Thanks to 2017 room renovations, Ptarmigan's 134 guest rooms got the makeover they desperately needed. Tacky motel-patterned bedspreads were tossed; decorative and stylish wood and fabric headboards were added; new beds got triple-sheeting; furniture was updated; and the motel-style bathrooms were modernized with stylish vanity sinks and smooth heather-gray brick tiling. Amenities also got spruced up with Keurig machines and pods, real mugs, mini-fridges, kettles, individual bedside reading lights, and vented climate control. But rooms are still missing air-conditioning and they're dimly lit throughout. Bathrooms are also decked out with magnifying mirrors, a basic selection of Rocky Mountain Soap products, and shower/tub combos. For the most part, rooms here are quiet, but the walls to the hallways are thin and the bright hall lighting creeps through the crack under the door. Rooms in the back are also prone to vibrating whenever the local train flies by.
Spacious Standard Rooms are the only rooms without windows to the outside. Instead, all face interiors, though it doesn't stop them, oddly, from having carpeted balconies that end up overlooking either the lobby or a large, interior atrium. The latter can be noisy if the space is rented out for events, and they can't provide cooling breezes on hot days -- a serious downside for some guests. Upgrades to Superior Rooms snag exterior-facing windows and some sport roomy balconies. King bed configurations are noticeably smaller than those with two queens, but manage to stay on the comfortable side.
The Premium Rooms were reformatted as Mountain View King Suites, and are ironically the smallest and somewhat sparsest rooms here. Guests forego the separate living space of the Superior King Suite, but gain slate-stone gas fireplaces, front-of-hotel Tunnel and Rundle Mountain views, 40-inch flat-screen TVs, separate showers and tubs, and roomy, furnished balconies for rooms on the second floor.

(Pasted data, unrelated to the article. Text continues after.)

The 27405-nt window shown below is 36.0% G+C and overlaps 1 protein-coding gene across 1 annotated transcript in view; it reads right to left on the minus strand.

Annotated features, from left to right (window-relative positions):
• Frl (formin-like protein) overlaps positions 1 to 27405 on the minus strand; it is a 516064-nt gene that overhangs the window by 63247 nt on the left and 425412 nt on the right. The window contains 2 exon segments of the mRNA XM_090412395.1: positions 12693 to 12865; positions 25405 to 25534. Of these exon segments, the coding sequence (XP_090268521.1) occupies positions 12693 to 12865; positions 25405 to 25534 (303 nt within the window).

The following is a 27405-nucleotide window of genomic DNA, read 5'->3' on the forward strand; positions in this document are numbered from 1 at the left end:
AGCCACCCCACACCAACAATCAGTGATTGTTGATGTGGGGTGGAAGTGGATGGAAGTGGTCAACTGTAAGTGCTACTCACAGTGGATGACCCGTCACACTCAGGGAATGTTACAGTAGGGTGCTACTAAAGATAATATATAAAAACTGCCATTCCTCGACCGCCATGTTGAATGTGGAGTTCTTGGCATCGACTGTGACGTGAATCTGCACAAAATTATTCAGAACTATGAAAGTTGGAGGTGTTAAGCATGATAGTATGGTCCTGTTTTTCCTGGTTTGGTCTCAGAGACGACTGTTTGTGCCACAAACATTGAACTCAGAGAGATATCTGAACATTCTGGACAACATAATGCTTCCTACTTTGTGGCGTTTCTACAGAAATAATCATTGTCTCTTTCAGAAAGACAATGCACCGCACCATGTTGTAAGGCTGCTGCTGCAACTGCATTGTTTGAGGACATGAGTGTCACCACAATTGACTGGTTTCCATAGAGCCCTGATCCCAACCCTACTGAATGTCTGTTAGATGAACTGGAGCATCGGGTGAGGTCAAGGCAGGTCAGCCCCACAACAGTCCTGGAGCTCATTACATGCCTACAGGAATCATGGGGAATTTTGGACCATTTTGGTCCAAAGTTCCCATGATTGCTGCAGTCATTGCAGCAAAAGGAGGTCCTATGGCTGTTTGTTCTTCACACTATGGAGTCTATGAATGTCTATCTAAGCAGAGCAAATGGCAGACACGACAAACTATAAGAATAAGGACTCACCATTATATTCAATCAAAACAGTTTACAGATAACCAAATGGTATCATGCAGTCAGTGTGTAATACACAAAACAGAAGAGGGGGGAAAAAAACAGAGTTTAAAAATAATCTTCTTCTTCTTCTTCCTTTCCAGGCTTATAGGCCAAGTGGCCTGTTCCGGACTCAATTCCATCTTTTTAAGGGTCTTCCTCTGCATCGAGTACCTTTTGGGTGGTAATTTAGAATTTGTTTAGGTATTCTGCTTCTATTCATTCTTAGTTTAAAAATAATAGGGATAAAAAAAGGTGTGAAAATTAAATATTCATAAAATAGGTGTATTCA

Full range of features including a basement-level health club, restaurant, and meeting rooms
Banff Ptarmigan Inn has enough features to cover guests' basic needs, plus a bit extra. The on-site restaurant Meatball Pasta and Pizza, located a half level down from the main lobby, serves up Italian fare (and much-praised gluten-free options) for dinner and is where guests grab their free breakfast. Oddly, the restaurant's bar area is separated and located at the front of the hotel. Both the vibe and food are chain-restaurant casual, and we found the free buffet breakfast pretty basic, consisting mostly of yogurt and bread with a popular made-to-order omelet station.
There's no spa here, but guests that use the spa at either the Moose Hotel & Suites or Caribou Lodge & Spa can charge treatments straight to their room. (The same goes with meals and drinks at Banff Lodging Company sister properties.) Ptarmigan does have a lower-level health club with two hot tubs, a huge steam room and sauna, and a small gym with an unfortunately, muggy location next to the hot tubs. Like many other indoor health clubs in town, it's windowless and feels tired. It's free to use, but guests need to grab a code from reception to enter.
Convenience features include an ATM in the lobby, ice and vending machines on each floor, and free heated underground parking on a first-come, first-served basis. Ski- and bike-rental discounts are available at a partner shop in town, where guests can also drop off and pick up skis for tuning. Most hotels this close to downtown don't give free bus passes, but Ptarmigan is an exception.
Business features include fast and free Wi-Fi (good enough to stream effortlessly), a public computer station with printer, and large meeting rooms (that can also be rented as event space) with the ability to host between 30 to 40 individuals and to order catering from the on-site restaurant.